Snow: Delicious or Dangerous?

FOOD

Snow is one of the first “wild” foods small humans learn to forage. And this time of year it’s both free and plentiful. But is snow a magical, local and seasonal specialty or is it an adventure in extreme eating? (NPR)

Learn more about snow and other piquant precipitation with our encyclopedic entry. (Piquant? Look it up!)

Teachers, scroll down for a quick list of key resources in our Teachers’ Toolkit.

"Snow cream" sounds pretty good: snow, cream, sugar, and maybe an egg as a binder. Photograph by Chris Breeze, courtesy Wikimedia. CC-BY-2.0

“Snow cream” sounds pretty good: snow, cream, sugar, and maybe an egg as a binder.
Photograph by Chris Breeze, courtesy Wikimedia. CC-BY-2.0

Discussion Ideas

  • Read through the NPR article on “snow cream.” The article says snow is one of the first wild foods small humans (kids? elves? Australopithecines?) learn to forage. What other foods are commonly foraged by humans?
    • Any food that grows in the wild can be foraged. Nuts, berries, wild tubers such as potatoes, grasses such as wild celery, and even honey are often foraged. Sometimes, collecting the eggs of wild animals or shellfish on the seashore is also considered foraging behavior.
    • One of the most lucrative foraging behaviors is mushroom foraging. (In 2007, a 3-pound truffle—a type of fungus related to mushrooms—fetched $330,000.)

 

  • Why do scientists think “snow cream” might be a little bit dangerous?
    • Snow picks up trace amounts of pollutants in the air. “As it falls through the sky, snow, with its intricate latticework, forms a sort of net for catching pollutants that may be in the atmosphere. The most common is black carbon, or soot, released by coal-fired plants and wood-burning stoves.”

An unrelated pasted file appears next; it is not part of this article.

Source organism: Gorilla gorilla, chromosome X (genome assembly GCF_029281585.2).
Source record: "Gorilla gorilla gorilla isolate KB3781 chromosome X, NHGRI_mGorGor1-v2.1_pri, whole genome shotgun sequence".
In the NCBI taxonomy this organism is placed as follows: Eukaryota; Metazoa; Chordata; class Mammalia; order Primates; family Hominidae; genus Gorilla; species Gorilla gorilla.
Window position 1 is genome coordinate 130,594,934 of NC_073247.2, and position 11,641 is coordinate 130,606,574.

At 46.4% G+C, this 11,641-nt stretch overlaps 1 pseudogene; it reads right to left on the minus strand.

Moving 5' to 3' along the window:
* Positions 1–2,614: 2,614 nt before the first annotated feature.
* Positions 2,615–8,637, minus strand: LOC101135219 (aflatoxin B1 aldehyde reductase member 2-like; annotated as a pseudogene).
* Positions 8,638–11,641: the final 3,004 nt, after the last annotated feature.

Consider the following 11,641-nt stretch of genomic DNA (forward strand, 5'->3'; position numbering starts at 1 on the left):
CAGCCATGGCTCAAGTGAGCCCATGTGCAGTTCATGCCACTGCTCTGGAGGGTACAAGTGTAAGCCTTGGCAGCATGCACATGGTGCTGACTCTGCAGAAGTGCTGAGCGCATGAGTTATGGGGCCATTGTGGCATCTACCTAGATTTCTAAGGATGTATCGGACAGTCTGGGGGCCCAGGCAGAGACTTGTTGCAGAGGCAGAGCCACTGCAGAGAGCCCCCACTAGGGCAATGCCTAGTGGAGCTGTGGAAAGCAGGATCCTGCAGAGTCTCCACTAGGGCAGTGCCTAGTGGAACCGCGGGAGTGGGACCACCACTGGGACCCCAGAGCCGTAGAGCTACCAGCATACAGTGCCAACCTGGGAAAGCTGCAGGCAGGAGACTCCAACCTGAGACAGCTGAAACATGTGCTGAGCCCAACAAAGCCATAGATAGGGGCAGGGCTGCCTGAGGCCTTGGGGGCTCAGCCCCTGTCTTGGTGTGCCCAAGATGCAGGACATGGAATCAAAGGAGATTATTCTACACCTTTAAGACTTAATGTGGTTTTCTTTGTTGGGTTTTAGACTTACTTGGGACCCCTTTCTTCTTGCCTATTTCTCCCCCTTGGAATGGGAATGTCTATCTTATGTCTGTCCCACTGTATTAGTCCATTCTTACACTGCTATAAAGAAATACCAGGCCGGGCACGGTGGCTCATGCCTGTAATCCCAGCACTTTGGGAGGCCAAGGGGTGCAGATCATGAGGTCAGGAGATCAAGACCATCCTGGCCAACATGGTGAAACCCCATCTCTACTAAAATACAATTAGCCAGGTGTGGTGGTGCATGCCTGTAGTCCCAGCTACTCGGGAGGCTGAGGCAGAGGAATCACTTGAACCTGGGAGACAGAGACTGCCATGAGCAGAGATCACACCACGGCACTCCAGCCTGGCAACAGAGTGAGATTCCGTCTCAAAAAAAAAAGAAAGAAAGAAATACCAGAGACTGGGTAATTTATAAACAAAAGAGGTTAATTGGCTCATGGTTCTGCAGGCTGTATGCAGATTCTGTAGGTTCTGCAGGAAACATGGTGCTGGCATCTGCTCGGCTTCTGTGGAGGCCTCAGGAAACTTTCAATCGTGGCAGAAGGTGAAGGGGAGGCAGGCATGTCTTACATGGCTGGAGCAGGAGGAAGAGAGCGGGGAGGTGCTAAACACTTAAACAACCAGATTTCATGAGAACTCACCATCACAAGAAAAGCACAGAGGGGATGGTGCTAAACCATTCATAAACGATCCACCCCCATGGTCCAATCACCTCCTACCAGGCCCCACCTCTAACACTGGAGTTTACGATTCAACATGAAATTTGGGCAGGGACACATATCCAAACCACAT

• Snow mixes with dirt before it even hits the ground. “[W]hen [snow] gets within a few meters of the ground, it gets mixed with soil that’s blowing around.”
    • Snow mixes with manure—watch out where the huskies go, and don’t you eat that yellow snow! “[I]f you’ve just had a load of manure delivered in advance of spring planting and suddenly a blizzard whips through, a strong wind can quickly ruin the fresh snowball you’d planned to devour.”
    • Finally: “‘[N]ever eat snow that’s been plowed’ . . . It’s likely to contain sand and chemicals such as magnesium chloride. ‘All this gets incorporated into the plowed snow and is bad for you.'”

 

  • One researcher quoted in the NPR article claims that “fresh Arctic snow goes very well with 15-year-old single malt whisky.” What would accompany your fresh (and clean) snow cream?
    • Me? coconut flakes, or tiny chocolate chips, or cinnamon sugar . . .

 

TEACHERS’ TOOLKIT

NPR: Snow Is Delicious. But Is It Dangerous To Eat?

Nat Geo: What is precipitation?

Nat Geo: What is air pollution?

One response to “Snow: Delicious or Dangerous?

  1. Pingback: Siberian Snowballs May Mean Snowy Winter in the U.S. | Nat Geo Education Blog·

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